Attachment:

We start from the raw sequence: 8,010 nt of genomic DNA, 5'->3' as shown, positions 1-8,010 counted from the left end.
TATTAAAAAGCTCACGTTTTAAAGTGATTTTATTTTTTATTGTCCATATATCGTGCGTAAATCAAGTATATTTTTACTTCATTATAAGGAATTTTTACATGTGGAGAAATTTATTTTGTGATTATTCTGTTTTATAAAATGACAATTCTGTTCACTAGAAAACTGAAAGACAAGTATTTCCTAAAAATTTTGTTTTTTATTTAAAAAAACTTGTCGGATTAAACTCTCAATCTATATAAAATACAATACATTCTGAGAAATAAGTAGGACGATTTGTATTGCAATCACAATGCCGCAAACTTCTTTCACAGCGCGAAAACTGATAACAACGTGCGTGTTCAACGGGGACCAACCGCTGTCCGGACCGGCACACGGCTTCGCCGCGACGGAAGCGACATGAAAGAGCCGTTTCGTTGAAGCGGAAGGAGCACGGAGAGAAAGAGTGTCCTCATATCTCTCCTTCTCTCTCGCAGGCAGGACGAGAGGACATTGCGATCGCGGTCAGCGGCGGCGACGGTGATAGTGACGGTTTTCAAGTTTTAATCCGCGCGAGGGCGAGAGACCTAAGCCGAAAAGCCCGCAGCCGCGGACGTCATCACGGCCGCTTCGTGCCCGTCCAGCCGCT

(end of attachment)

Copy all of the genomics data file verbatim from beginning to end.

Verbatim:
We start from the raw sequence: 8,010 nt of genomic DNA, 5'->3' as shown, positions 1-8,010 counted from the left end.
TATTAAAAAGCTCACGTTTTAAAGTGATTTTATTTTTTATTGTCCATATATCGTGCGTAAATCAAGTATATTTTTACTTCATTATAAGGAATTTTTACATGTGGAGAAATTTATTTTGTGATTATTCTGTTTTATAAAATGACAATTCTGTTCACTAGAAAACTGAAAGACAAGTATTTCCTAAAAATTTTGTTTTTTATTTAAAAAAACTTGTCGGATTAAACTCTCAATCTATATAAAATACAATACATTCTGAGAAATAAGTAGGACGATTTGTATTGCAATCACAATGCCGCAAACTTCTTTCACAGCGCGAAAACTGATAACAACGTGCGTGTTCAACGGGGACCAACCGCTGTCCGGACCGGCACACGGCTTCGCCGCGACGGAAGCGACATGAAAGAGCCGTTTCGTTGAAGCGGAAGGAGCACGGAGAGAAAGAGTGTCCTCATATCTCTCCTTCTCTCTCGCAGGCAGGACGAGAGGACATTGCGATCGCGGTCAGCGGCGGCGACGGTGATAGTGACGGTTTTCAAGTTTTAATCCGCGCGAGGGCGAGAGACCTAAGCCGAAAAGCCCGCAGCCGCGGACGTCATCACGGCCGCTTCGTGCCCGTCCAGCCGCT